Smoking and Learning Disabilities
We often tell our children to eat their vegetables and fruit in order to stay healthy. Eating right and plenty of exercise are definitely keys to a healthy lifestyle. As a parent or guardian, it is our responsibility to keep our children safe. We miss the mark when we fail to inform them of the dangers of cigarette smoke. Good health means a lot less when cigarette smoke is involved. A healthy lifestyle, along with cigarette smoke, is not very effective.
Nearly 5 million children have been exposed to cigarette smoke in the United States. Approximately 274,000 of them suffer from learning disabilities. Because smoking is a leading cause of learning disabilities, the number of children affected could be decreased drastically by not smoking around the child.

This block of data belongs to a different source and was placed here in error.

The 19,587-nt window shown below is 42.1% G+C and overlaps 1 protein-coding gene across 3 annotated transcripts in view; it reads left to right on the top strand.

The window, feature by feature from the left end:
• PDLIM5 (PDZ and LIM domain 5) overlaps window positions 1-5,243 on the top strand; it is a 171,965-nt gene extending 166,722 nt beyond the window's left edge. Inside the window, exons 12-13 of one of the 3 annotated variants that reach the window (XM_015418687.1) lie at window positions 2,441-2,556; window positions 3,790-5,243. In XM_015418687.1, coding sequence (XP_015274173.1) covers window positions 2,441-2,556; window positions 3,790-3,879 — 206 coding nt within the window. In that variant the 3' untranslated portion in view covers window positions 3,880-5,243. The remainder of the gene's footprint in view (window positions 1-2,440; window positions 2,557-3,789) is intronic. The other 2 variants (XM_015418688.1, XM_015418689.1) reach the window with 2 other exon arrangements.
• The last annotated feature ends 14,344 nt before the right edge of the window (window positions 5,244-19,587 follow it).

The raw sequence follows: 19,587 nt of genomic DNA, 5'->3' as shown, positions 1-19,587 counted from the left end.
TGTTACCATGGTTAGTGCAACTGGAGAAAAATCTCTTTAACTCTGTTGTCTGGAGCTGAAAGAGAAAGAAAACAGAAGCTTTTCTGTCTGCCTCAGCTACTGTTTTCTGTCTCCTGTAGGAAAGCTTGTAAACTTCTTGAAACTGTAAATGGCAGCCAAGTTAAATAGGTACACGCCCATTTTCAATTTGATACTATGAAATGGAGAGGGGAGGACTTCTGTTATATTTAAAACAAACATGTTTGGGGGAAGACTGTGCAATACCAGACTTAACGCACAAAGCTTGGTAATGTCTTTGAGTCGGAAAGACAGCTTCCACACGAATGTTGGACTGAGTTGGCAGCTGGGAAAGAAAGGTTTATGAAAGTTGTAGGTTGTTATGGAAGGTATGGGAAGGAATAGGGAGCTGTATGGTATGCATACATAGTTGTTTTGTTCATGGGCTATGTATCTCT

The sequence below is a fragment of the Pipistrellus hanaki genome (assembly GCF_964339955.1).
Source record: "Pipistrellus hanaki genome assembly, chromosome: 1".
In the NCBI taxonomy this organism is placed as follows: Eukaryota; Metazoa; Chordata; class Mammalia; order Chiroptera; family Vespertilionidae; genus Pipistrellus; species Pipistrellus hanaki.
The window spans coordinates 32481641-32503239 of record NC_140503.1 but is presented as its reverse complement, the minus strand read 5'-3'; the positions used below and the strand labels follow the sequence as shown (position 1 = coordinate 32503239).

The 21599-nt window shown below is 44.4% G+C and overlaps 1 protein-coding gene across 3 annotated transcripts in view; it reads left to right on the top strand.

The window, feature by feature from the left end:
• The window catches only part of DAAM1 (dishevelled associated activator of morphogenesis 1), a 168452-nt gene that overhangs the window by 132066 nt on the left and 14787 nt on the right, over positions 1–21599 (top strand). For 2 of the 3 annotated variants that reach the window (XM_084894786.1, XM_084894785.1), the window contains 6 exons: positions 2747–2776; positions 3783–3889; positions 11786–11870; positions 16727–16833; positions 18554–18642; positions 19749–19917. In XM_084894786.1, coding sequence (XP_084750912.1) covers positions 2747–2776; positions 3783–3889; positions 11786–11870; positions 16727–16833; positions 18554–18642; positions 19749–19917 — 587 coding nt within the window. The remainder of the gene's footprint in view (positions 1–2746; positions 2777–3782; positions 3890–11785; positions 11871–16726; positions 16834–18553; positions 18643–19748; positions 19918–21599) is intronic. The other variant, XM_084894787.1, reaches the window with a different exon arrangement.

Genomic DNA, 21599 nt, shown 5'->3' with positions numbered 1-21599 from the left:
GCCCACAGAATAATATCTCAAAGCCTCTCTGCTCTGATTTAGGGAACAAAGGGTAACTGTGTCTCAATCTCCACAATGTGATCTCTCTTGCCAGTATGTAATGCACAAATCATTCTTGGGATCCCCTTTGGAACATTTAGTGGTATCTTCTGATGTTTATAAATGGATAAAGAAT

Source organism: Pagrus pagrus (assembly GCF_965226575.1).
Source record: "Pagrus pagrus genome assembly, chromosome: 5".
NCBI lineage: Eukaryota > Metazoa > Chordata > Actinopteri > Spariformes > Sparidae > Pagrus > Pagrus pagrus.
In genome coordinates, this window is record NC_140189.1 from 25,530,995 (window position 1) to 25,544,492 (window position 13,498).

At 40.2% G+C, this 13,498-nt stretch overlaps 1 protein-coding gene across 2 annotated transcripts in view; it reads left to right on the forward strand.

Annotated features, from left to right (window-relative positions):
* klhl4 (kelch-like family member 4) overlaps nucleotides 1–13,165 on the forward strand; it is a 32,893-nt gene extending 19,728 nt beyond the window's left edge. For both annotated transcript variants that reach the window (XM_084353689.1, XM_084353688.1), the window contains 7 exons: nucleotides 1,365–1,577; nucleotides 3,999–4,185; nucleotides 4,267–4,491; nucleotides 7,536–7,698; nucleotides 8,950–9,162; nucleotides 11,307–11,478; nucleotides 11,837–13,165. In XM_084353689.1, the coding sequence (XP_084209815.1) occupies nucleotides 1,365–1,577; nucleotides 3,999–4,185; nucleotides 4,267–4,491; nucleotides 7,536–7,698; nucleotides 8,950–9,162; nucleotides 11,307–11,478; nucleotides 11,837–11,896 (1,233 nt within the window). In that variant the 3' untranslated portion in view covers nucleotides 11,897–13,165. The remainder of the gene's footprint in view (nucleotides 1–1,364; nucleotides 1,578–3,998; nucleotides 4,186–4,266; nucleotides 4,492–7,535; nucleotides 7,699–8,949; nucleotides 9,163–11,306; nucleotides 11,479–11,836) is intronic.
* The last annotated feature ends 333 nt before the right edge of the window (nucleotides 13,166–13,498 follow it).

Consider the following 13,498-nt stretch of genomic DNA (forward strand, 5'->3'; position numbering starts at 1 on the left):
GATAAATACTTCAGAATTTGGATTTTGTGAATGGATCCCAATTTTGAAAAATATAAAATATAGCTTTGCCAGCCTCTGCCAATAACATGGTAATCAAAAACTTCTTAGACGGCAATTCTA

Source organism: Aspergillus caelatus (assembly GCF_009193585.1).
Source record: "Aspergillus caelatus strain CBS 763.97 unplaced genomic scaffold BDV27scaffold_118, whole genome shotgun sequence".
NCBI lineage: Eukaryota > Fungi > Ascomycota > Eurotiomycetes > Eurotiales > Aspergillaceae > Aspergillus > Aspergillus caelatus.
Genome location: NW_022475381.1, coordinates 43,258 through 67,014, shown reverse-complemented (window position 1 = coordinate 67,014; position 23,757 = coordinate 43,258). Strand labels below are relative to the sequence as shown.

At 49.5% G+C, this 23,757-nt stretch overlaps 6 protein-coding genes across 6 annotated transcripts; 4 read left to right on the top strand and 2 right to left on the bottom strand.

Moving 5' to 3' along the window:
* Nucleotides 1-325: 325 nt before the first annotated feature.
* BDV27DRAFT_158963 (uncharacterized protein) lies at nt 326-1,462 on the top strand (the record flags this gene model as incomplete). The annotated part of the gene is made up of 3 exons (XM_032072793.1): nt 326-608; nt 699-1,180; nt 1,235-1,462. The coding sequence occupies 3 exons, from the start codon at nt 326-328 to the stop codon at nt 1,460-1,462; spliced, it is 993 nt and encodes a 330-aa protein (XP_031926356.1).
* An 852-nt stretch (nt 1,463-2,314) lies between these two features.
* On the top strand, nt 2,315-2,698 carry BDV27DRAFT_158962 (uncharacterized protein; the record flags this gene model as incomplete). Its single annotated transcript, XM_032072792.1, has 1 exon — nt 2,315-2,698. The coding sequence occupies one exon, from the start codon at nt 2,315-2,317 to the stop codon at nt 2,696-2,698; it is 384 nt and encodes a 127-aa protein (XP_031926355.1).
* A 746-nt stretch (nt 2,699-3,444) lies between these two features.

Setting good example could be the first step to a healthier family. Children often mirror what they see. Oftentimes children want to grow up to be just like someone in their lives. Adults should avoid smoking around children.
Parents could also talk to their children about the risks of smoking. Because appearance is so important to most teenagers, symptoms of smoking should be mentioned in a negative light. Some symptoms of smoking are bad breath, loss of taste, oral cancer, and shortness of breath.
Education about smoking should not be overlooked. Teachers, as well as homeschool parents, could integrate lessons about smoking into the curriculum. This would allow the child to make intelligent decisions to stay away from tobacco products on their own. Other activities, such as allowing students to research the risks of cancer, could also be used.
Most children experiment with smoking before the age of 18. The chances of smoking decrease as an individual increases in age. It is much easier to avoid smoking when you know the facts. Because cigarettes contain nicotine, addiction and withdrawal symptoms can make it difficult to stop smoking.
Article By Celestine A. Gatley
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